Josh FreemanThe NFC South is known for high-powered offenses, fluent running games, and a young, rebuilding Tampa Bay Buccaneers.

Between Tampa Bay, Carolina, Atlanta, and New Orleans, some of the most exciting skill position players showcase their talents every home game in their respective cities. The Most Elusive series identifies the division’s top dogs that troubles defenses every week.

Tampa Bay Buccaneers

Although Tampa Bay has one of the youngest teams in the NFL, they are well improved from the previous year and look to pack a punch in 2012.

LeGarrette Blount

LeGarrette Blount’s scrappy mentality will unify Tampa Bay during their toughest trials this season, as his 30 broken tackles in 2011 ranked 10th in the NFL on the Football Outsiders' list. By recording a broken tackle on a NFL sixth best 15.1 percent of his touches, Blount showed the league that neither he nor Tampa Bay are willing to fall easily.

Upon acquiring rookie running back Doug Martin from Boise State in this year’s Draft, Tampa Bay looks to add a quick, balanced attack to complement he and Blount’s downhill running style.

Josh Freeman

Josh Freeman’s third season has been a rocky one, yet it has not been unnoticed by Most Elusive numbers. Despite defenders hurrying Freeman to get rid of the football, he managed to escape the fourth most tackles for a quarterback in 2011.

Under leadership from new head coach Greg Schiano, the Tampa Bay Buccaneers have changed their football culture, and their most elusive players look to make it a winning one.

Atlanta Falcons

Atlanta finished the 2011 season tied for the second highest percentage of plays with a broken tackle at 7.8 percent. Their skill position players carry the ability to break off big yardage in the rushing and passing game in the open field.

Michael Turner

Of his 318 touches last year, Michael Turner shed 42 tackles, which was noted as second best in the NFL by Football Outsiders, along with his 10th best 13.2 percent touches with a broken tackle. Turner has led Atlanta’s solid running game since 2008, rushing for over 1,300 yards in each season other than 2009 where he had fewer than 180 carries.

Roddy White

White had a second best 100 receptions last season and an eighth best 1,296 yards with 81 average receiving yards per game; which was also top ten among wide receivers. Together with deep threat Julio Jones, Roddy White keeps the heads of defensive secondaries on a swivel.

New Orleans Saints

The New Orleans Saints have multiple weapons in the backfield to accompany their dominant passing regime: Mark Ingram, Chris Ivory, Darren Sproles, and Pierre Thomas all share the workload at the running back position.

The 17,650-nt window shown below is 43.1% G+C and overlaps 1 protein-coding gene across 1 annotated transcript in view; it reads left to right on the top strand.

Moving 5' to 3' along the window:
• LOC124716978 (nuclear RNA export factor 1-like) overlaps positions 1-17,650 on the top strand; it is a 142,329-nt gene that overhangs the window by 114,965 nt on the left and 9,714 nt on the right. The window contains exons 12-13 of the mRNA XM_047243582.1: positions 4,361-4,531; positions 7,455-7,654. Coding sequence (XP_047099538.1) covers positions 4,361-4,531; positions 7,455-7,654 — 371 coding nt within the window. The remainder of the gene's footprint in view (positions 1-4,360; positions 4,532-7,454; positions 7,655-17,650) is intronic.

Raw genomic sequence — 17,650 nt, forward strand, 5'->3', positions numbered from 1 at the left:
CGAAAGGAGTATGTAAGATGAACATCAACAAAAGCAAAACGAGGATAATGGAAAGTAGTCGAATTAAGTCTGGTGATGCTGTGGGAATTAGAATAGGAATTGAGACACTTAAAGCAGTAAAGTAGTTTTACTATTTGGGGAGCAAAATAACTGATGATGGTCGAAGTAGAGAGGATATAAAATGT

Pierre Thomas

Thomas showed his elusiveness on 12.5 percent of his touches last season, averaging a NFC fifth best 5.1 yards per attempt. Thomas and his running back mates in New Orleans combined for the sixth most average rushing yards in the league last season, an extreme complement to the best passing average a year ago.

Darren Sproles

The electric Darren Sproles completed the 2011 season with 690 yards after the catch, the second most of any player. His 710 total receiving yards, the most by a NFL running back last year, proves his dynamic ability to produce out of the backfield.

If that does not validate his elusiveness, his recent dive into NFL history with 2,696 all-purpose yards in 2011 is the most any NFL player has recorded in a single season.

The 328 all-purpose yards he acquired in a post-season matchup still haunts Indianapolis four years later, and the 5’6” 190-pound speedy Sproles has shown no sign of slowing down in 2012.

Carolina Panthers

Carolina is sneaking on the radar of the NFC South with an improved passing game to add to their reliable running game of the past. Jonathan Stewart was 10th in the NFL in yards after the catch in 2011, contributing more than just rushing to Carolina’s new offensive strategy.

Cam Newton

Undoubtedly the No. 1 reason for Carolina’s new identity resides in the man who wears jersey No. 1, Cam Newton.

Newton’s five escaped sacks in 2011, were a portion of his NFL’s third best broken tackles tally for quarterbacks. The NFL Rookie of the Year led the league in rushing yards per attempt at 5.6, causing defenses to scratch their heads at his quarterback position label.

The number on Cam Newton’s jersey is somewhat symbolic, as he was the first rookie quarterback to do many things in 2011. Here are a few:

Most rushing yards by a rookie quarterback (706).

Most rushing touchdowns by a quarterback (14).

First of two rookie quarterbacks to make the Pro Bowl (Andy Dalton).

Most touchdowns by any rookie in a single season (35; 21 passing, 14 rushing).

First rookie quarterback to rush and throw for at least 10 touchdowns in the same season.    

Most passing yards by a rookie in a single game (432).

Most passing yards by a rookie in a single season (4,051).

First rookie to throw for at least 400 yards in back-to-back games.

Rushed and threw for at least one touchdown each in eight games; tied the NFL record

Cam Newton’s touchdown celebration in which he pretends to shed his jersey to reveal a Superman logo on his chest is ironic to his Most Elusive ability; leaving all spectators to fathom whether or not he indeed bares a “S” underneath his pads.